Increasing efficiency is the main reason for most companies to initiate digitalization projects, according to a study conducted by PAC market researchers on behalf of Deutsche Telekom. In 2019, they took a look at “the Internet of Things in German SMEs”, its significance, fields of application and the status of its implementation. 161 companies from trade, logistics, transport and supply as well as the manufacturing industry were surveyed. SMEs are less interested in how the large digital companies, such as Amazon or Google, deal with digitalization, but even more in their direct competitors. The companies’ focus is on collecting data in order to digitally control and monitor devices and processes, automate processes or implement digital services, products and data-based business models.
A major challenge is to find employees with an appropriate skill-set, for example in IT consulting, security, development, implementation and operation or networking. Every second medium-sized company wants to rely on external experts. Partners who can offer staff, technology, know-how and solutions from a single source provide the greatest relief when implementing IoT projects. The DESI, the EU-wide Digital Economy and Society Index, has also found that large companies and SMEs have problems filling vacancies for ICT specialists. However, DESI also sees Finland, Sweden and Estonia as the most advanced in terms of human capital.
„Regarding manufacturing industries, Estonian companies are pioneers in the digitalization of processes for automation, robotics and ICT as part of production chains,” says Triin Ploompuu, member of the board of the Federation of Estonian Engineering Industry. “Estonia has an internationally oriented engineering ecosystem with high vertical integration and competitive costs, business and science exchange, industrial parks, accelerators and competence centers.”
Whether predictive analytics, preventive maintenance, smart factory or process automation – Estonian companies are development partners for companies abroad in many areas. Intelligent manufacturing is completed by smart logistics, which autonomously moves and transports required material. Automated Guided Vehicles (AGV) or shuttles e.g. with RFID- or UWB-based technology supply the production and its stations. However, battery-powered AGVs and shuttles require regular recharging, between 2 and 8 hours, which limits work cycles, extends downtime and reduces productivity.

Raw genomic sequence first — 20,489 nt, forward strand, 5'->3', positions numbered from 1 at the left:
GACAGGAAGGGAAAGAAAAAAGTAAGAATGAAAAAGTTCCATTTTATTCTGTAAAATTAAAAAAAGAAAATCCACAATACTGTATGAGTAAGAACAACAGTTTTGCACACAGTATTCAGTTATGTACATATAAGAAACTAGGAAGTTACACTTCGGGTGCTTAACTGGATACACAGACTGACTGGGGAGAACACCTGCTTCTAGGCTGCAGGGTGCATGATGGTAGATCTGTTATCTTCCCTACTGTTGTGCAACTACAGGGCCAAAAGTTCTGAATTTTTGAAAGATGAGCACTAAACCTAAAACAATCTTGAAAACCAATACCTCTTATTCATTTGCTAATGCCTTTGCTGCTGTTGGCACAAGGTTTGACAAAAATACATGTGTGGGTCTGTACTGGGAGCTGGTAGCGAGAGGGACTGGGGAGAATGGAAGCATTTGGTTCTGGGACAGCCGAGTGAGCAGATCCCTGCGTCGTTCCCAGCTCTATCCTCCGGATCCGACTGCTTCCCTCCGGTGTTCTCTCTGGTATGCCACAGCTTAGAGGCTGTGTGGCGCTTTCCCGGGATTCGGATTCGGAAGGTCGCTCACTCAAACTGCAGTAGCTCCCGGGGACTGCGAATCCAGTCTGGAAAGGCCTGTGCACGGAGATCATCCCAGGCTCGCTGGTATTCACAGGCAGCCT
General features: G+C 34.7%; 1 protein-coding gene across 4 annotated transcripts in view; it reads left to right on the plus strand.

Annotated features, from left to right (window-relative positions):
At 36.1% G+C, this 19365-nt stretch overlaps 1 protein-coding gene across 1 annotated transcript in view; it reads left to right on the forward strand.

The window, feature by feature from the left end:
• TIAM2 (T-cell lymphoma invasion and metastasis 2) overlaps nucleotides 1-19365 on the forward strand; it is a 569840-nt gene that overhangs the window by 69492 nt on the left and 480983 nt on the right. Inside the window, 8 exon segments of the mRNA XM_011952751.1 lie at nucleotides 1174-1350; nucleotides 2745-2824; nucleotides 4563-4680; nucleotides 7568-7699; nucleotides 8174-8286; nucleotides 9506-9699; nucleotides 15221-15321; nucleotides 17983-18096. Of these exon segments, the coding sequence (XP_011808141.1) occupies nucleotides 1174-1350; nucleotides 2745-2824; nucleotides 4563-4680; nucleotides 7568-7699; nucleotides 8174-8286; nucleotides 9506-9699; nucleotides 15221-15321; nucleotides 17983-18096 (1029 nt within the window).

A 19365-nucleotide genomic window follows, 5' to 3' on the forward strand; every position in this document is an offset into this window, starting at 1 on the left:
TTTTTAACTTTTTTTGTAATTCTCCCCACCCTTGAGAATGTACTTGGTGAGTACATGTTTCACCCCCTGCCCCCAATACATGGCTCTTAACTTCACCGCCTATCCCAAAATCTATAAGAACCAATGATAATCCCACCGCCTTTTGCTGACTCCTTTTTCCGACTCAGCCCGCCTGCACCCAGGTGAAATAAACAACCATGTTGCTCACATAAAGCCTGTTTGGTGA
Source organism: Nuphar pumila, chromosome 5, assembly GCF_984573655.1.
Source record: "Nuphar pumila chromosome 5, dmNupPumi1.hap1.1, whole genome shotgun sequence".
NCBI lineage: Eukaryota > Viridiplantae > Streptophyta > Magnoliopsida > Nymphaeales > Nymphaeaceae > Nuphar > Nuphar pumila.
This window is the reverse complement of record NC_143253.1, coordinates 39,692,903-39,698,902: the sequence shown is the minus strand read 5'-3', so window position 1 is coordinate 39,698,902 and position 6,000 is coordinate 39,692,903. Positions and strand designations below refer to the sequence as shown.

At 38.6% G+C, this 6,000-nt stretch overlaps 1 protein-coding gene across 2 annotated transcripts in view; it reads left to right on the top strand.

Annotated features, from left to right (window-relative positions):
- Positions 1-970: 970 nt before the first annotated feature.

Ultracapacitors for automated logistics
The ultracapacitors from the Estonian company Skeleton Technologies in Tallinn contribute to greater efficiency of AGVs and shuttles in logistics. The ultracapacitors consist of a patented nanoporous plastic, also known as “curved graphine”, which ensures reliable and durable energy storage solutions. Embedded in an automated logistics system, the transport systems can be recharged within seconds at individual charging points without downtime. With more than one million charging and discharging cycles, the ultracapacitors have a service life of over 10 years, and they also require very little maintenance. For the smart factory, this means more efficient and cost-effective logistics.
A component supplier for Skeleton’s ultracapacitors and prototypes is also an Estonian company, the Radius Group near Tallinn, which provides know-how and manufacturing expertise. Radius also integrates digital solutions such as ERP systems, automation and robotics. In its own smart factory, Radius for example, has automated the production of components using CNC-controlled combination devices, which ensure reliable and fast contract manufacturing and thus precise and reliable delivery times.
“The Estonian industry is export-oriented”, says Triin Ploompuu. “The number of international comanpies searching for appropriate know-how for digital transformation increases. Besides digital know-how, flexible and fast acting partners in production can also be found in Estonia.”
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